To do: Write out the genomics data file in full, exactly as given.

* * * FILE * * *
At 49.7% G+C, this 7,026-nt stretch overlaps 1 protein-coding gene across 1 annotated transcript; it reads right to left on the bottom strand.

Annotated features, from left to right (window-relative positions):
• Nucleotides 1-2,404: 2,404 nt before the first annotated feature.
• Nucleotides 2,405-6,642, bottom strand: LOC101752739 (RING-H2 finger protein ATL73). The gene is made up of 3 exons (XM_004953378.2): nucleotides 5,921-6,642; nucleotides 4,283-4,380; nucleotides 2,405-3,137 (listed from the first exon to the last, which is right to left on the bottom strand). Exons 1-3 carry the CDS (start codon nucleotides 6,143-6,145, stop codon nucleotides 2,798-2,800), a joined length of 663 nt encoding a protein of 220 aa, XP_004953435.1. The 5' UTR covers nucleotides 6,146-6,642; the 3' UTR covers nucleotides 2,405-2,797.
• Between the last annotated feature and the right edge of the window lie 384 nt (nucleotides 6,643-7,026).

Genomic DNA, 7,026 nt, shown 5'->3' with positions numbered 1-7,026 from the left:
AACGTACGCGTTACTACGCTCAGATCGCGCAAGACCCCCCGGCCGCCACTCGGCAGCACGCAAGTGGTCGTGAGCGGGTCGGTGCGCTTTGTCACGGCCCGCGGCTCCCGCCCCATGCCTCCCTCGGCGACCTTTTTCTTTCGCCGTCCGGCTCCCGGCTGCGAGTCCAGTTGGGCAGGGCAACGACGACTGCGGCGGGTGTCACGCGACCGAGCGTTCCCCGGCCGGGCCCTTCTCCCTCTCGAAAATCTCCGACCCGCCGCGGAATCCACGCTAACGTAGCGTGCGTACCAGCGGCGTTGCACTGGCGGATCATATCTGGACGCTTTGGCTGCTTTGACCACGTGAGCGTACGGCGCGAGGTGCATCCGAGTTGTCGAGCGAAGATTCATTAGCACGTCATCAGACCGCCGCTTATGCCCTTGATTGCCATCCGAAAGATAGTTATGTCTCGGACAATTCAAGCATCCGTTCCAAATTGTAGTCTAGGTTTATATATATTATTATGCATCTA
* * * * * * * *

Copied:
At 49.7% G+C, this 7,026-nt stretch overlaps 1 protein-coding gene across 1 annotated transcript; it reads right to left on the bottom strand.

Annotated features, from left to right (window-relative positions):
• Nucleotides 1-2,404: 2,404 nt before the first annotated feature.
• Nucleotides 2,405-6,642, bottom strand: LOC101752739 (RING-H2 finger protein ATL73). The gene is made up of 3 exons (XM_004953378.2): nucleotides 5,921-6,642; nucleotides 4,283-4,380; nucleotides 2,405-3,137 (listed from the first exon to the last, which is right to left on the bottom strand). Exons 1-3 carry the CDS (start codon nucleotides 6,143-6,145, stop codon nucleotides 2,798-2,800), a joined length of 663 nt encoding a protein of 220 aa, XP_004953435.1. The 5' UTR covers nucleotides 6,146-6,642; the 3' UTR covers nucleotides 2,405-2,797.
• Between the last annotated feature and the right edge of the window lie 384 nt (nucleotides 6,643-7,026).

Genomic DNA, 7,026 nt, shown 5'->3' with positions numbered 1-7,026 from the left:
AACGTACGCGTTACTACGCTCAGATCGCGCAAGACCCCCCGGCCGCCACTCGGCAGCACGCAAGTGGTCGTGAGCGGGTCGGTGCGCTTTGTCACGGCCCGCGGCTCCCGCCCCATGCCTCCCTCGGCGACCTTTTTCTTTCGCCGTCCGGCTCCCGGCTGCGAGTCCAGTTGGGCAGGGCAACGACGACTGCGGCGGGTGTCACGCGACCGAGCGTTCCCCGGCCGGGCCCTTCTCCCTCTCGAAAATCTCCGACCCGCCGCGGAATCCACGCTAACGTAGCGTGCGTACCAGCGGCGTTGCACTGGCGGATCATATCTGGACGCTTTGGCTGCTTTGACCACGTGAGCGTACGGCGCGAGGTGCATCCGAGTTGTCGAGCGAAGATTCATTAGCACGTCATCAGACCGCCGCTTATGCCCTTGATTGCCATCCGAAAGATAGTTATGTCTCGGACAATTCAAGCATCCGTTCCAAATTGTAGTCTAGGTTTATATATATTATTATGCATCTA